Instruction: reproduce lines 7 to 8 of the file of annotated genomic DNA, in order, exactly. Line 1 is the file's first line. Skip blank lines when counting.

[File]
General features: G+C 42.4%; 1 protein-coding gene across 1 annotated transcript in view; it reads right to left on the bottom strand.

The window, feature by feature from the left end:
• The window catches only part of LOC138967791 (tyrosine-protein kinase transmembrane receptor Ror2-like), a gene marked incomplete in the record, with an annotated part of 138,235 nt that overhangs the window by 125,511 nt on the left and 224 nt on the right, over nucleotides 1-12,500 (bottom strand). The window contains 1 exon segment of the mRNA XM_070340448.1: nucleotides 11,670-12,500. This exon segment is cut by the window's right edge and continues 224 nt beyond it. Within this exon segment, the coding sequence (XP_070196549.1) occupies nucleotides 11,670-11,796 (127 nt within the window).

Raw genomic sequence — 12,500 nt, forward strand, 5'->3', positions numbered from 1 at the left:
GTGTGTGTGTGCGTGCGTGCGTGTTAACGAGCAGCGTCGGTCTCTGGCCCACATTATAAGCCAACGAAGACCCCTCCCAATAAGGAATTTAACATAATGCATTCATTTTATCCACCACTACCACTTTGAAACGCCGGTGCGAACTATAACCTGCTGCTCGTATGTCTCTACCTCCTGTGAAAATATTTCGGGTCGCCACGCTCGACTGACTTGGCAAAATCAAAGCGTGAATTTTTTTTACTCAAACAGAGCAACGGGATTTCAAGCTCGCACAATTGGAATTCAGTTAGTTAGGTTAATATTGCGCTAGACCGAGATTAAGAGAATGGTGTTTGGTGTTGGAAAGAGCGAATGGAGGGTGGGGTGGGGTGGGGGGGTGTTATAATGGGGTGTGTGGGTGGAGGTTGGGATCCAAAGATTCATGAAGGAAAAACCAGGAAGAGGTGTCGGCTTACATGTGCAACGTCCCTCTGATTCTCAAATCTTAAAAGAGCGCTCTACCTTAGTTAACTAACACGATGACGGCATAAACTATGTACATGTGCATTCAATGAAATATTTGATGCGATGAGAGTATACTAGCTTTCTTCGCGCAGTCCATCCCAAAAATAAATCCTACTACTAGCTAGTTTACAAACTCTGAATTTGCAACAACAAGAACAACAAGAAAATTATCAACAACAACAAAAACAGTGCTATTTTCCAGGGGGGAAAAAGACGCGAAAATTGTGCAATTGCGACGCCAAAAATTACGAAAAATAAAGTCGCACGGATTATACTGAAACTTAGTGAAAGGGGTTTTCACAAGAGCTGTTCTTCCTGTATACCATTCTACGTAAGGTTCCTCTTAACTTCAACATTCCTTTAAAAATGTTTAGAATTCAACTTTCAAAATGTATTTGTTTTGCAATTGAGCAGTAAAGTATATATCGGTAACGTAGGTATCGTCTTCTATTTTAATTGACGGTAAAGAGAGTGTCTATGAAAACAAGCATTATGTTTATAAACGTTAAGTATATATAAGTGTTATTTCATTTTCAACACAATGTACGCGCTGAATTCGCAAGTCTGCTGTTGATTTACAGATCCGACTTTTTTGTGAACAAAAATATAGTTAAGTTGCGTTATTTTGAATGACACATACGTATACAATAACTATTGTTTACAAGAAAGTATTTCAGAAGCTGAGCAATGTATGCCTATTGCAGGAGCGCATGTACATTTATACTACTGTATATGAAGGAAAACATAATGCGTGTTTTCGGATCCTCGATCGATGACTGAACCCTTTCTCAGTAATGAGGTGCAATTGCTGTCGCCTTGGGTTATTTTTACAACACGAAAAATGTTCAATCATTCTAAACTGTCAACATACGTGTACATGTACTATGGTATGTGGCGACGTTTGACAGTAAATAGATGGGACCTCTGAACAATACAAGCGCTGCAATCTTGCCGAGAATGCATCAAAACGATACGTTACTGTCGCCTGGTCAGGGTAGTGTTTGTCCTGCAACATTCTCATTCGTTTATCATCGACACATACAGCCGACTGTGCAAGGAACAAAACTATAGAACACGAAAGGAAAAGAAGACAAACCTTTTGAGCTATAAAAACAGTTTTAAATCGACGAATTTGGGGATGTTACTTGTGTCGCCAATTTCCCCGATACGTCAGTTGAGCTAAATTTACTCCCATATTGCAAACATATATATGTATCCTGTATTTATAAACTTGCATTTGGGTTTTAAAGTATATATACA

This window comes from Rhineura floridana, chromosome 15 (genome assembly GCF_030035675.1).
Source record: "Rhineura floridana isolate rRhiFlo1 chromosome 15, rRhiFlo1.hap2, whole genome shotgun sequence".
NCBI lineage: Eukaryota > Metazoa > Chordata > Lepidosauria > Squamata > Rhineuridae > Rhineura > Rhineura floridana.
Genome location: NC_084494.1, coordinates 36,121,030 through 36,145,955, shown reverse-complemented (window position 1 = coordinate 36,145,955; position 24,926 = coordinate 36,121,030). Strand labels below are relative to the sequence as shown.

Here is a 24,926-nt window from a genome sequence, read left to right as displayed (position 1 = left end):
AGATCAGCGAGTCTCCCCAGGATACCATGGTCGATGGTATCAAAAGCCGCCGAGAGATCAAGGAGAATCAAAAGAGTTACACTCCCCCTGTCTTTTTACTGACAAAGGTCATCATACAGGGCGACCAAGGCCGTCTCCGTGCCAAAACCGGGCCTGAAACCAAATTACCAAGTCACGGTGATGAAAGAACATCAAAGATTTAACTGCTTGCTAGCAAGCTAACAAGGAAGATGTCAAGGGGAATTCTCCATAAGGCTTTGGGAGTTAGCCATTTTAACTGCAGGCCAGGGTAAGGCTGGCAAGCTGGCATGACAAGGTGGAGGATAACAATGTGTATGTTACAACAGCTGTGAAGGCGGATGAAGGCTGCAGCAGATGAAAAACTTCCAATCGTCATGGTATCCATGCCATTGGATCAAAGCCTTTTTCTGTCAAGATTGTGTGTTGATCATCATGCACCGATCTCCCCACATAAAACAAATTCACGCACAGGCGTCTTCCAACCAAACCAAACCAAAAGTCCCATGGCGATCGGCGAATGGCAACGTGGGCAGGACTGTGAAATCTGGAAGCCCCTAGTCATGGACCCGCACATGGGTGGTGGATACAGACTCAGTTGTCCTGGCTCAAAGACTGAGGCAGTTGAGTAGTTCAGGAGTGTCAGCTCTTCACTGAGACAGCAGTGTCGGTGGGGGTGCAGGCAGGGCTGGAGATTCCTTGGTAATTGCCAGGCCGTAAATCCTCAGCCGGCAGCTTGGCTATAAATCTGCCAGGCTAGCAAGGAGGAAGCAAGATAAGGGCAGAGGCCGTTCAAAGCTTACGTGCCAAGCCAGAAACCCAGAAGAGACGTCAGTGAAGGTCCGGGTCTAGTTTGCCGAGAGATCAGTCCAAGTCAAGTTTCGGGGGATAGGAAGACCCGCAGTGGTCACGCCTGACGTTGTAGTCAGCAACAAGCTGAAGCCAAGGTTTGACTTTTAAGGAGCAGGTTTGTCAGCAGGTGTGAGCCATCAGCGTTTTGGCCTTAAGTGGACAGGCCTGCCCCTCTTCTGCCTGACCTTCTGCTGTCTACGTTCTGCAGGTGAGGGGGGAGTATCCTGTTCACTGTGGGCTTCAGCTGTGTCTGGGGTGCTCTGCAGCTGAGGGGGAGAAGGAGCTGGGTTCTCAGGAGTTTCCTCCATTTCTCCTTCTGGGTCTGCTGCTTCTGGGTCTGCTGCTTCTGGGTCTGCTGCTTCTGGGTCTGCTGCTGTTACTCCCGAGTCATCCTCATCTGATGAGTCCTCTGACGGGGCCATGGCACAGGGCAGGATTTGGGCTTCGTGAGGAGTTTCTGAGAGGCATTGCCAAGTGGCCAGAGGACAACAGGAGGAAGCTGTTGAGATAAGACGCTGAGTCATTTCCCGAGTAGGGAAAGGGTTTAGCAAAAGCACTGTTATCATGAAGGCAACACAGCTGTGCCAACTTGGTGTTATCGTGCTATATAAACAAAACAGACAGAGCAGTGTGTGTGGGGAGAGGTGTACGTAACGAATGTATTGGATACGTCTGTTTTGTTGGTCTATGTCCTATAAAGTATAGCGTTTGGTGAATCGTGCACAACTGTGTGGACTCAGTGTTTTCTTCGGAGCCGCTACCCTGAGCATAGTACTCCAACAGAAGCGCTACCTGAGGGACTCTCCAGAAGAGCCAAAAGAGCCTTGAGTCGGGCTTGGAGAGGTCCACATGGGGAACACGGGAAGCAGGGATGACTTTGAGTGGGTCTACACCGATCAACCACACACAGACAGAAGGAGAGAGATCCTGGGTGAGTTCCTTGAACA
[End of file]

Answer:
Source record: "Rhineura floridana isolate rRhiFlo1 chromosome 15, rRhiFlo1.hap2, whole genome shotgun sequence".
NCBI lineage: Eukaryota > Metazoa > Chordata > Lepidosauria > Squamata > Rhineuridae > Rhineura > Rhineura floridana.